When I was teaching, I found myself using certain phrases on repeat:
1. Quickly and quietly…as in, “Yes, you can go to the bathroom for the 79th time if you go quickly and quietly.”
2. Name and number…as in, “For the love of all things holy, please put your name and number on the top of your paper.”
3. I still love you but… as in, “I still love you, but we have got to work on you sneezing in my face” (true story).
Last week as we were leaving the park, Connor said he had to pee but that he could wait until we got to lunch. His exact words were “I can hold it 20-40-60, Mom.” Sadly, 20-40-60 is not as long as one might think, and as I was pulling him out of his car seat a mere 7 minutes later, I found his lap wet with an accident. Exasperated, I hustled him into the bathroom of Chick-fil-a so he could finish his business. As I helped him pull down his pants, he looked at me and said, “I had an accident, but I still love you Mom.” Gah!
That phrase I often repeated as a teacher had unbeknownst to me become part of my parenting vocabulary. His little ears had picked up on how in difficult moments of behavior, I often reassure him that my love for him is unchanged. He knew this was a difficult moment…his 20-40-60 hadn’t panned out the way he had hoped…but he wanted me to know he still loved me just the same.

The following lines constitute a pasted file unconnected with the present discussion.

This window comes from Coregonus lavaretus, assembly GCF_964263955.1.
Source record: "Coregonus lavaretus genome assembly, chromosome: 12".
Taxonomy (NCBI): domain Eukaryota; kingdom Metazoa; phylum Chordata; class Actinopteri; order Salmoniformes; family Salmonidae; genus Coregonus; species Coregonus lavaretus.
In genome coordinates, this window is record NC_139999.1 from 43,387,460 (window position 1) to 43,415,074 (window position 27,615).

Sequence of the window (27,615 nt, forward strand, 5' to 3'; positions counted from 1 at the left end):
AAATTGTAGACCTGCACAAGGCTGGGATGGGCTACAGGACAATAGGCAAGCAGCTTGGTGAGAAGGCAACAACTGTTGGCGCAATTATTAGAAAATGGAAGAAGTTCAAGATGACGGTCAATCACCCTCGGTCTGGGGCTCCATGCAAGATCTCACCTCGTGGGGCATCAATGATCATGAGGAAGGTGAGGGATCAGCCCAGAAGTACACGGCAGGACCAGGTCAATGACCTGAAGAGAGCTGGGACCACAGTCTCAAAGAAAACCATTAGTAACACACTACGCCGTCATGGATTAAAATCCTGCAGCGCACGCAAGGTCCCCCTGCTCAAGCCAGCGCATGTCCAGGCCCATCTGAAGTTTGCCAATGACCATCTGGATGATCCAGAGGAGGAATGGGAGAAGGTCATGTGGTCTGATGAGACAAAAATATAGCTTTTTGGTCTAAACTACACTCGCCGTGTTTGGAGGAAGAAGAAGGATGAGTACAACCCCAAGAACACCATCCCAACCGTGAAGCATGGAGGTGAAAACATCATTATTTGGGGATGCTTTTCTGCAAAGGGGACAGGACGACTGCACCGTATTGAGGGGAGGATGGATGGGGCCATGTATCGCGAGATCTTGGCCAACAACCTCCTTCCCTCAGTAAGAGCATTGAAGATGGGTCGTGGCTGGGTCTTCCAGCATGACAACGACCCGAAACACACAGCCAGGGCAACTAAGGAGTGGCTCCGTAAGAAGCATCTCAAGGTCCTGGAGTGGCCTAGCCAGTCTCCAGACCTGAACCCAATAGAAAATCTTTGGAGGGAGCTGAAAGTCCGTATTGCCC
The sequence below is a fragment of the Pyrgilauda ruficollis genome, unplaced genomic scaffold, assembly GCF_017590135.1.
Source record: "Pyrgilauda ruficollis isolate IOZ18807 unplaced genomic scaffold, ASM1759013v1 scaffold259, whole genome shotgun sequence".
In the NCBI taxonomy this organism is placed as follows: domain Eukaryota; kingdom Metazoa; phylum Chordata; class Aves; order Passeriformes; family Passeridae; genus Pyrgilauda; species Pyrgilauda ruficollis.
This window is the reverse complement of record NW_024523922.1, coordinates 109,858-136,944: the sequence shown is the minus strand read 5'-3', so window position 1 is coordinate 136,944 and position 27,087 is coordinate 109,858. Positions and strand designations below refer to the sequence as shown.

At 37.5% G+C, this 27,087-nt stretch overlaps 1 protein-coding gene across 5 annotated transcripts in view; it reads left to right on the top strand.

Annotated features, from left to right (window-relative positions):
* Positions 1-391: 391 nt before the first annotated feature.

The sentimental moment didn’t end there. Oh no! We are about to really put the icing on this emotional cake. I don’t know if you recall, but Chick-fil-a plays instrumental praise music in their restrooms. Suddenly, Connor was swept up with feeling. He turned and grabbed me and said, “Even when I’m all grown up I will dance with you,” and asked me to hold him so we could dance.
Buddy you better believe I picked up that booger and held him close, wet pee pee pants and all. We stood there in the middle of the Chick-fil-a handicap bathroom stall and swayed to Jesus songs.
He is rough and rotten, and perfect and sweet, and all things wild and wonderful all rolled into one. Sometimes I want to kiss his cheeks until they fall off, and sometimes I want to pull all my hair out. But I love him still.
This is my first sentimental blog post, and I hope it’s ok to use this forum for these personal stories, too. Parenthood is often lonely. Having a way to connect with others through our highs and lows is so very helpful.
One thought on “I still love you”
A beautiful post. I remember holding you at times when you were sick with vomit on your shirt or with dirty pajamas because of a stomach flu. None of that mattered, you were my princess and always have been my baby girl.